Secondly, an alpha transform is not possible if it would result in being captured by a non-permanent other abstraction. For example, if you replace x with y in λ x.λ y. x, then you can getλy.λy. u, which is not the same at all.

In programming languages ​​with static scope, alpha conversion can be used to simplify name resolution. At the same time, taking care that the concept of a variable does not mask the designation in the containing area.

In De Bruyne index notation, any two alpha-equivalent terms are syntactically identical.


The changes written by E [V:=R] are the process of substituting all free occurrences of the variable V in the expression E with the turnover R. Substitution in terms of λ is defined by the lambda of the recursion calculus on the concept structure as follows (note: x and y - only variables, and M and N - any λ-expression).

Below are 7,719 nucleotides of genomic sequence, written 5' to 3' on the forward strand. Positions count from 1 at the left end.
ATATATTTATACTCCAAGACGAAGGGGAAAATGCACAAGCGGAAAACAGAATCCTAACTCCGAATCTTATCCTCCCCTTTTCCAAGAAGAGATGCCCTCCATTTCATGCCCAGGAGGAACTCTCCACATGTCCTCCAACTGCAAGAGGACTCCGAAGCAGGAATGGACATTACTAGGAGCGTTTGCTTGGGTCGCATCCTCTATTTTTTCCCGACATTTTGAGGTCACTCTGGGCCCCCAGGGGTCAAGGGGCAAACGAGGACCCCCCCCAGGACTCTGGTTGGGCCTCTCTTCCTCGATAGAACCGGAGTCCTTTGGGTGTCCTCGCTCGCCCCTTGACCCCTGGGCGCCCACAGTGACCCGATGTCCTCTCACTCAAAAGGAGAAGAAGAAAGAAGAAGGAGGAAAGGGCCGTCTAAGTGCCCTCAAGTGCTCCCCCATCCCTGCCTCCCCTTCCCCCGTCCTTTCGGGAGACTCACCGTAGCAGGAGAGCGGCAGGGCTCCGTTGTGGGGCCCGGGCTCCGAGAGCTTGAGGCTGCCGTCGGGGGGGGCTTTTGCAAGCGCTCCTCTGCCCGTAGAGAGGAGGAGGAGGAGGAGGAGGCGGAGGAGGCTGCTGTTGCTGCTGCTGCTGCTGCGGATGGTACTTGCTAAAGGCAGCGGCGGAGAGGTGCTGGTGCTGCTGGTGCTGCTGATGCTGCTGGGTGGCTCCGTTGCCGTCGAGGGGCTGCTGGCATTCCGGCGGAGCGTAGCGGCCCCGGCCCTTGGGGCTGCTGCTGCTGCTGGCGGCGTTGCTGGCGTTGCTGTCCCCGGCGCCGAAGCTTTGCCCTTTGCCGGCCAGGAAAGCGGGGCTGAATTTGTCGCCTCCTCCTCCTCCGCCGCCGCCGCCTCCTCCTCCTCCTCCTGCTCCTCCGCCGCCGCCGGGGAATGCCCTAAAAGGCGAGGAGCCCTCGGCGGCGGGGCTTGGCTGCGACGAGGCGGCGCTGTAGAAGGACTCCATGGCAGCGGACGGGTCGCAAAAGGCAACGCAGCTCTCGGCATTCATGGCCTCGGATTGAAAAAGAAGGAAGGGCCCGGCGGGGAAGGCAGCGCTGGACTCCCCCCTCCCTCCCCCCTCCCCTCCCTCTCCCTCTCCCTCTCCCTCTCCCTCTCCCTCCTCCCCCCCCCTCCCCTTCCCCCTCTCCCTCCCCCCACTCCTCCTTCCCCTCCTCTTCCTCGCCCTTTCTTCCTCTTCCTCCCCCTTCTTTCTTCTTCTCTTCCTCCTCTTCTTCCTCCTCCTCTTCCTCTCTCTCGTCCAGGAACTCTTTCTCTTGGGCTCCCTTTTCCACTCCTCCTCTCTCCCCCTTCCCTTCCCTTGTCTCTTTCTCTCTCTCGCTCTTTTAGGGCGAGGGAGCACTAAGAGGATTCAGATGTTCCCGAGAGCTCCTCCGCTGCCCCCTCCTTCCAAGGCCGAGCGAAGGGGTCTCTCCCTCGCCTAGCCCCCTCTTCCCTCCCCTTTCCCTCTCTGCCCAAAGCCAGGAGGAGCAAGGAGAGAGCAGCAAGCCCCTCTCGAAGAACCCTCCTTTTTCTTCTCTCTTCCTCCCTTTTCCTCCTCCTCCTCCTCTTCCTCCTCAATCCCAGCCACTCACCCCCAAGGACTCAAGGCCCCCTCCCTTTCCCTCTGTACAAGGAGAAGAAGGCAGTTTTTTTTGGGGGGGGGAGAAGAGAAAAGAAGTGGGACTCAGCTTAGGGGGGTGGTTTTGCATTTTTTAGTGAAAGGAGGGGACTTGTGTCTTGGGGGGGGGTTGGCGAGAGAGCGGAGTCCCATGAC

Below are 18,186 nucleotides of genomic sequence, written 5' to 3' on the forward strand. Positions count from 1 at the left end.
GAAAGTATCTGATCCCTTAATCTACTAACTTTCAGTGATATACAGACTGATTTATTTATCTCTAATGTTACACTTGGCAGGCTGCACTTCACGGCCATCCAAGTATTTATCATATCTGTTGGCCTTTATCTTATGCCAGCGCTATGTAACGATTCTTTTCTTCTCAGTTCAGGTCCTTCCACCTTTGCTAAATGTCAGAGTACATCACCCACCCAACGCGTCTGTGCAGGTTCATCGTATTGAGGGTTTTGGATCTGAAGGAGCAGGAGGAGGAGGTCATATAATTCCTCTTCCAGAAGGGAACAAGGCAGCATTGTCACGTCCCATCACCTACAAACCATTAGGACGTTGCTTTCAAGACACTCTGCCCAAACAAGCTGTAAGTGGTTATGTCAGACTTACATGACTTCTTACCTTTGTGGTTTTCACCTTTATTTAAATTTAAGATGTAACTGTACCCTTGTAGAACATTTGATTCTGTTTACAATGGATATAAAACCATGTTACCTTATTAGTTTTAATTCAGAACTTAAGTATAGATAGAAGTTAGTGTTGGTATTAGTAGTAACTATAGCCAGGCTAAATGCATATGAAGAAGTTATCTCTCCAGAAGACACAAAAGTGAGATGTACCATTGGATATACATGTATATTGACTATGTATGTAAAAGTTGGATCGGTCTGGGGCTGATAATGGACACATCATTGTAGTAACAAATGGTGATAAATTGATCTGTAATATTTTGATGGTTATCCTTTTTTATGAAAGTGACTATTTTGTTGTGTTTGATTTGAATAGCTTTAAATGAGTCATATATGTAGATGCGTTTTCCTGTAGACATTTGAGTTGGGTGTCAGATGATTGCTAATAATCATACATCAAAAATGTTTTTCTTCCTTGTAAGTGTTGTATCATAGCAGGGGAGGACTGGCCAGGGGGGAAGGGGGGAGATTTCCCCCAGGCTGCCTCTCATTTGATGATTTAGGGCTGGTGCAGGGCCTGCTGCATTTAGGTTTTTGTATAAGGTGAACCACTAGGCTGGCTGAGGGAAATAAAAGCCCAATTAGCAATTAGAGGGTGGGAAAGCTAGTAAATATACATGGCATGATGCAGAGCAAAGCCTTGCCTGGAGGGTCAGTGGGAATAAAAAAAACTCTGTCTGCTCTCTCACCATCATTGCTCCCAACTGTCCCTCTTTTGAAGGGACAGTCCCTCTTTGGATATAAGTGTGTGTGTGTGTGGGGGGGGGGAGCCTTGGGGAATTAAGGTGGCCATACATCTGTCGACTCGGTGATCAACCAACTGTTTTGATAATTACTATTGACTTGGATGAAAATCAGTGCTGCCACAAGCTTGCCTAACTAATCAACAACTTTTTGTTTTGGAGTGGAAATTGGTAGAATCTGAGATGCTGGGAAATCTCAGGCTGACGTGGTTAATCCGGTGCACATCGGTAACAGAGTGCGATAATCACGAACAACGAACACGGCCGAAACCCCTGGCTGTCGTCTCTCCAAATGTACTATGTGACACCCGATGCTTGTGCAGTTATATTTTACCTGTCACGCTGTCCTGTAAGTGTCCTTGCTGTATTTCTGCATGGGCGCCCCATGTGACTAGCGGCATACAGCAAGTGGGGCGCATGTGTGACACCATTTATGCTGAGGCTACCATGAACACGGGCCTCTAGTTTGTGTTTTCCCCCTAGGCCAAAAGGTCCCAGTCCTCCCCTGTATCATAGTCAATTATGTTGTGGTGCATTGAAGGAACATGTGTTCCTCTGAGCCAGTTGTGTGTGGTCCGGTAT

x [x:=N] ≡ N

y [x:=N] ≡ y if x ≠ y

(M 1 M 2) [x:=N] ≡ (M 1 [x:=N]) (M 2 [x:=N])

(λ x.M) [x:=N] ≡ λ x.M

(λ y.M) [x:=N] y λ y. (M [x:=N]) if x ≠ y, provided that y ∉ FV (N).

To substitute into a lambda abstraction, sometimes it is necessary to α-transform an expression. For example, it is not true that (λ x. Y) [y:=x] results in (λ x. X) because the substituted x should have been free, but ended up being bound. The correct replacement in this case is (λ z. X) up to α-equivalence. Note that substitution is defined uniquely up to lambda.


Beta reduction reflects the idea of ​​applying a function. Beta-reductive is defined in termssubstitution: ((X V. E) E ') is E [V:=E'].

For example, assuming some encoding 2, 7, ×, there is the following β-reduction: ((λ n. N × 2) 7) → 7 × 2.

Beta reduction can be seen as the same as the concept of local reducibility under natural deduction via the Curry-Howard isomorphism.


lambda task examples

This conversion expresses the idea of ​​extensionality, which in this context is that two functions are equal when they give the same result for all arguments. This conversion exchanges between λ x. (F x) and f whenever x doesn't seem free in f.